No result found
Women ran, donated and voted in record numbers during the 2020 elections, despite a global pandemic and the ensuing recession that has fallen on overt gender and racial lines. Still, intersectional racial and gender fundraising gaps persisted when women, particularly women of color, ran in 2020 primary and general elections. Campaign finance remains a barrier of entry for many demographic groups of women, especially in primary elections. OpenSecrets' new gender and race report, Which Women Can Run? The Fundraising Gap in the 2020 Elections' Competitive Primaries, examines the variables that create barriers early on for women, especially women of color, and the variables that lead these candidates toward successful campaigns. Our goal is to address and document how gender and race impact primaries.
American College of Obstretricians and Gynecologists;
The tobacco industry has a long history of developing cigarette brands and marketing campaigns that target women and girls, with devastating consequences for women's health. The industry's deliberate and aggressive targeting of women and girls spans a century, utilizing themes of beauty, fashion, freedom and sophistication – and often playing into sexist tropes – while ignoring or downplaying that tobacco use causes serious health harms at all stages of a woman's life.Smoking harms nearly every organ of the body and affects a person's overall health. More than 16 million women and girls in the United States currently smoke, putting them at risk for the serious and deadly diseases caused by smoking. Over 200,000 women die in the U.S. every year due to smoking and exposure to secondhand smoke. In addition, youth e-cigarette use has skyrocketed to what the U.S. Surgeon General and the Food and Drug Administration have called "epidemic" levels, with nearly 1 in 5 high school girls now using e-cigarettes.This report details the tobacco industry's history of predatory marketing, which has lured and addicted millions of women and girls to tobacco products, and the resulting harmful consequences for women's health that occur over their lifespans. This report demonstrates that strong action is needed now to protect women's health and save lives, and offers proven solutions to prevent young girls from starting to smoke or vape and help all women quit.
Fund for Global Human Rights;
For nearly twenty years, the Fund for Global Human Rights has been a vocal champion of participatory philanthropy. We provide flexible general support that allows local groups to define and lead their own agendas. Fund grantees identify their priorities and approach and collaborate with program staff on defining measures of progress toward their intended outcomes.To us, participatory grant-making—which empowers affected communities to decide what and who to fund—is a further step in shifting power to grantees and movements.In 2019, the Fund partnered with Purposeful, a feminist movement-building hub for adolescent girls, to pilot a participatory grant-making initiative in Sierra Leone aimed at promoting youth leadership and amplifying the voices of young people.As our first foray into realizing the potential of participatory grant-making, this experience taught us many valuable lessons about how to foster genuine participation of children and young people.A targeted and intentional approach to reach a diverse group of children and youth is essential. This helps prevent a participatory process that only benefits young people in urban areas and those from higher socio-economic backgrounds.We also learned that true participation requires letting go of power while ensuring that young people have what they need to make meaningful and informed decisions. Support to child and youth-led groups should go beyond grant money to include a comprehensive package of grantee-led learning and accompaniment.The biggest lesson is about the need to be open and flexible throughout the process. Being willing to adapt as we went along allowed us to respond and make changes (almost) in real time. It also allowed us to learn from the young people about what it means to use your voice and make yourself heard in ways far beyond what we could have anticipated.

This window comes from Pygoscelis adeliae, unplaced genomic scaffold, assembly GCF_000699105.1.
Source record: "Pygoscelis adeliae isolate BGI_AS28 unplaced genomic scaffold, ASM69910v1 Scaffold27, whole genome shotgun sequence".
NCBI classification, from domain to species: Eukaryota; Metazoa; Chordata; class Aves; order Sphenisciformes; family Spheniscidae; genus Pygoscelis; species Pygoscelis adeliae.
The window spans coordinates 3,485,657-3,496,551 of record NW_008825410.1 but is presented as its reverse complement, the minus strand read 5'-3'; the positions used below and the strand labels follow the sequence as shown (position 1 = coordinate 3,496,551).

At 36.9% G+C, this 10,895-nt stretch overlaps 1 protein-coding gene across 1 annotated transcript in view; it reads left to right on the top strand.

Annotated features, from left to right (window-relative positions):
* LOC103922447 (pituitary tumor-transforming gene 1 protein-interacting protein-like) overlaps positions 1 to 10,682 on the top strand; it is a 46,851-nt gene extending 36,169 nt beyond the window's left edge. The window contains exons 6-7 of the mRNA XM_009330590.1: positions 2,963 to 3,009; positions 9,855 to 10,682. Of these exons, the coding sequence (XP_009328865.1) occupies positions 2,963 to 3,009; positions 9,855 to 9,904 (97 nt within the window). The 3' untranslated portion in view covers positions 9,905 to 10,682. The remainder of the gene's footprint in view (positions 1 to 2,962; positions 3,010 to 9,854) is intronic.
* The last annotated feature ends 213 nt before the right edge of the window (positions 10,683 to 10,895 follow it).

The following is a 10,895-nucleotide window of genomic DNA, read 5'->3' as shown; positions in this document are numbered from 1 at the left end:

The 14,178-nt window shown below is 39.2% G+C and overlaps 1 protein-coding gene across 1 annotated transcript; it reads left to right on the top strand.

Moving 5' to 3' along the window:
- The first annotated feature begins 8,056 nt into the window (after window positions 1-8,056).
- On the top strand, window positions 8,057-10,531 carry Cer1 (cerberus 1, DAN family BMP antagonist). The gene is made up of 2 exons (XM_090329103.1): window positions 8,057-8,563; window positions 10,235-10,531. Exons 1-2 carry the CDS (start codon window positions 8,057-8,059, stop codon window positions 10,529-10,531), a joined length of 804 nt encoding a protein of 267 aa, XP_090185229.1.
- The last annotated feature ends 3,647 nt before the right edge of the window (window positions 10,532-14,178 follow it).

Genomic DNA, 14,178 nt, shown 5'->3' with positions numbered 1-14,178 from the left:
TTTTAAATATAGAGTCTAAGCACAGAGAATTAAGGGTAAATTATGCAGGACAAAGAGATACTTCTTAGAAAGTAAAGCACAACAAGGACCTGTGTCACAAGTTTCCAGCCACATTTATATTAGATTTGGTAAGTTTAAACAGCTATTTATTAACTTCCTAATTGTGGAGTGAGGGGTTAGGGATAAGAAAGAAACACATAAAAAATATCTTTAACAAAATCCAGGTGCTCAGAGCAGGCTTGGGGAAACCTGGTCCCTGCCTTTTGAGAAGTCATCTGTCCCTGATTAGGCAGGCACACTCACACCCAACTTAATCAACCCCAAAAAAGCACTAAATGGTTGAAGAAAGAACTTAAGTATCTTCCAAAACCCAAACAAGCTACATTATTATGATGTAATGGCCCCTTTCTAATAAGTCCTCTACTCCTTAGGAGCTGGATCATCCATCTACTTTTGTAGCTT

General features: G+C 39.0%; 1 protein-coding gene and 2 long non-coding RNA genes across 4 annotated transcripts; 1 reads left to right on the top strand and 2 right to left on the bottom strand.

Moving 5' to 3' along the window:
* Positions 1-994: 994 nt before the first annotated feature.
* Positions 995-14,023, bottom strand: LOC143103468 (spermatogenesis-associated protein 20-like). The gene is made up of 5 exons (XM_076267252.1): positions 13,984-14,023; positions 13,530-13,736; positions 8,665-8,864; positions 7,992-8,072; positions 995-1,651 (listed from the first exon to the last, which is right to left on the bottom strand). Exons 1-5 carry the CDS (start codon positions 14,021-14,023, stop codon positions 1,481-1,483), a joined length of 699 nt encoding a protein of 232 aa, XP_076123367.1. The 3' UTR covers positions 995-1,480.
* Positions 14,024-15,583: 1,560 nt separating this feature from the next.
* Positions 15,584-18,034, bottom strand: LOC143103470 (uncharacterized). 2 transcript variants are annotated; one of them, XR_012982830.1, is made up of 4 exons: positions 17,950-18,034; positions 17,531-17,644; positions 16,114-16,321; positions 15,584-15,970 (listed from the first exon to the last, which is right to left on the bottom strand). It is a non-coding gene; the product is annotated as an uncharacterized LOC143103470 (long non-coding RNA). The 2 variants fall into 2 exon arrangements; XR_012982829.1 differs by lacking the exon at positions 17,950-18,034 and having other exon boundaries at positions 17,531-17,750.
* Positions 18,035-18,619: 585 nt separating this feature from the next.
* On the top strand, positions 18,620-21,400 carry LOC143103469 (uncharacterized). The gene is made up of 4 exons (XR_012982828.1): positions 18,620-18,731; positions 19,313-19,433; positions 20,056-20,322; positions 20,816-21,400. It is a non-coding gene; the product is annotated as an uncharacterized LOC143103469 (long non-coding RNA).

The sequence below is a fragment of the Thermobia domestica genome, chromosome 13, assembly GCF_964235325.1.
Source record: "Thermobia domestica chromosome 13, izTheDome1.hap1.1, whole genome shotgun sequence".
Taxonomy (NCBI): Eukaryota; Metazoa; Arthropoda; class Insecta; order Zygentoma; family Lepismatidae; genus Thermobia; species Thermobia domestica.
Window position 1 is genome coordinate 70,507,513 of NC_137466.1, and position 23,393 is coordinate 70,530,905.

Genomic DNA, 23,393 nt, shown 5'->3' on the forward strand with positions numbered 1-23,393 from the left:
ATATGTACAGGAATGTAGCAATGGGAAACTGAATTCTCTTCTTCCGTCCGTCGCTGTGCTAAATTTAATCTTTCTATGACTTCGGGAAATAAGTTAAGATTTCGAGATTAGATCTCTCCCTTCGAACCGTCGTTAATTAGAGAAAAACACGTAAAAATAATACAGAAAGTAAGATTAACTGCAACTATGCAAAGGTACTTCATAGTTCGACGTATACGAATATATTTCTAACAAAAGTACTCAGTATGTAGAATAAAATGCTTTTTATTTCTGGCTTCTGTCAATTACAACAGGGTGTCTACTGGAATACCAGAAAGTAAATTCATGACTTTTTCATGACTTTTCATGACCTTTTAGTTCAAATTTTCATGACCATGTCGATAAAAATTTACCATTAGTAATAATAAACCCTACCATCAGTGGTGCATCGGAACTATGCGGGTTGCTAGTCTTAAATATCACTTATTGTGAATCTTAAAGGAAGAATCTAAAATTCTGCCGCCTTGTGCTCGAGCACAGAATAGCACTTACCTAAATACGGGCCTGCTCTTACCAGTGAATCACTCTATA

International Media Support (IMS);
This briefing note is designed to give readers a basic understanding of the role of media regulatory and self-regulatory systems in promoting gender equality and inclusion. It highlights the main self- and regulatory systems that reflect or affect the role of media – from the perspective of gender – and will offer a basic understanding to inspire the reader to take action and initiate change in the field. The final goal is to help inspire the introduction of a co-regulatory system wherein both regulation and self-regulation models combine to improve women's human rights and gender equality in and through media, telecommunications, and digital platforms.The note is aimed at media practitioners who do not necessarily have a deep understanding of the field of gender in media development; it also aims to be of interest to and relevance for women's rights organisations, other civil society organisations, and those who want to push for gender equality and inclusion in and through the media.